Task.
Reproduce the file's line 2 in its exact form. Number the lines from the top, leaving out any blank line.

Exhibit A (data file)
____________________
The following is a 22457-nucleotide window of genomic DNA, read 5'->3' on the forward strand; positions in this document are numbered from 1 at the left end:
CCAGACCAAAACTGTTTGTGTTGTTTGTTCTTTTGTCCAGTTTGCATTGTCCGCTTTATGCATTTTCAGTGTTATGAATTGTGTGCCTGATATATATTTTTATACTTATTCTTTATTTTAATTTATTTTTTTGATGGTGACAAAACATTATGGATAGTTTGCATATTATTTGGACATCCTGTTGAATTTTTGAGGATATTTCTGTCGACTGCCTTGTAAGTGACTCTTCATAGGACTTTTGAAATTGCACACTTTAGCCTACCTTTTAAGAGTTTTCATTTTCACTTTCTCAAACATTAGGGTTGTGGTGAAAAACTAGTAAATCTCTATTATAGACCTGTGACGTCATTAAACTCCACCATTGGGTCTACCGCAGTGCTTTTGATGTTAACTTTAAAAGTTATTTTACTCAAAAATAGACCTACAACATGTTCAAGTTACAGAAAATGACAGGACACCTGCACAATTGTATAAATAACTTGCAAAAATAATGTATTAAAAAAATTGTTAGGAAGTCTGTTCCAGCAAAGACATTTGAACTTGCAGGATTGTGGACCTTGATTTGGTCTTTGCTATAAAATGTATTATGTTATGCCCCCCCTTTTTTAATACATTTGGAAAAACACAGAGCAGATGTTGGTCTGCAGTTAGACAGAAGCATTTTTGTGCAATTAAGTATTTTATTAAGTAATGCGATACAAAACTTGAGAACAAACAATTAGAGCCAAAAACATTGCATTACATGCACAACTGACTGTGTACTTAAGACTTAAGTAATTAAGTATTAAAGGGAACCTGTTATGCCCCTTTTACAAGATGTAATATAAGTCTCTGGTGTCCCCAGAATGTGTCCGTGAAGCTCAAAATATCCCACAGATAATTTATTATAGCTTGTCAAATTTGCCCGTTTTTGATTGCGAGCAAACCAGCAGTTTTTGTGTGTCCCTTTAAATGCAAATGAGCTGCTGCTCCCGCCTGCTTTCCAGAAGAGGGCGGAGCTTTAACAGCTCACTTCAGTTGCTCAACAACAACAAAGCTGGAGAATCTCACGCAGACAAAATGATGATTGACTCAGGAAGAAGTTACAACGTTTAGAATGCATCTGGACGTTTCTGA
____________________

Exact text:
CCAGACCAAAACTGTTTGTGTTGTTTGTTCTTTTGTCCAGTTTGCATTGTCCGCTTTATGCATTTTCAGTGTTATGAATTGTGTGCCTGATATATATTTTTATACTTATTCTTTATTTTAATTTATTTTTTTGATGGTGACAAAACATTATGGATAGTTTGCATATTATTTGGACATCCTGTTGAATTTTTGAGGATATTTCTGTCGACTGCCTTGTAAGTGACTCTTCATAGGACTTTTGAAATTGCACACTTTAGCCTACCTTTTAAGAGTTTTCATTTTCACTTTCTCAAACATTAGGGTTGTGGTGAAAAACTAGTAAATCTCTATTATAGACCTGTGACGTCATTAAACTCCACCATTGGGTCTACCGCAGTGCTTTTGATGTTAACTTTAAAAGTTATTTTACTCAAAAATAGACCTACAACATGTTCAAGTTACAGAAAATGACAGGACACCTGCACAATTGTATAAATAACTTGCAAAAATAATGTATTAAAAAAATTGTTAGGAAGTCTGTTCCAGCAAAGACATTTGAACTTGCAGGATTGTGGACCTTGATTTGGTCTTTGCTATAAAATGTATTATGTTATGCCCCCCCTTTTTTAATACATTTGGAAAAACACAGAGCAGATGTTGGTCTGCAGTTAGACAGAAGCATTTTTGTGCAATTAAGTATTTTATTAAGTAATGCGATACAAAACTTGAGAACAAACAATTAGAGCCAAAAACATTGCATTACATGCACAACTGACTGTGTACTTAAGACTTAAGTAATTAAGTATTAAAGGGAACCTGTTATGCCCCTTTTACAAGATGTAATATAAGTCTCTGGTGTCCCCAGAATGTGTCCGTGAAGCTCAAAATATCCCACAGATAATTTATTATAGCTTGTCAAATTTGCCCGTTTTTGATTGCGAGCAAACCAGCAGTTTTTGTGTGTCCCTTTAAATGCAAATGAGCTGCTGCTCCCGCCTGCTTTCCAGAAGAGGGCGGAGCTTTAACAGCTCACTTCAGTTGCTCAACAACAACAAAGCTGGAGAATCTCACGCAGACAAAATGATGATTGACTCAGGAAGAAGTTACAACGTTTAGAATGCATCTGGACGTTTCTGA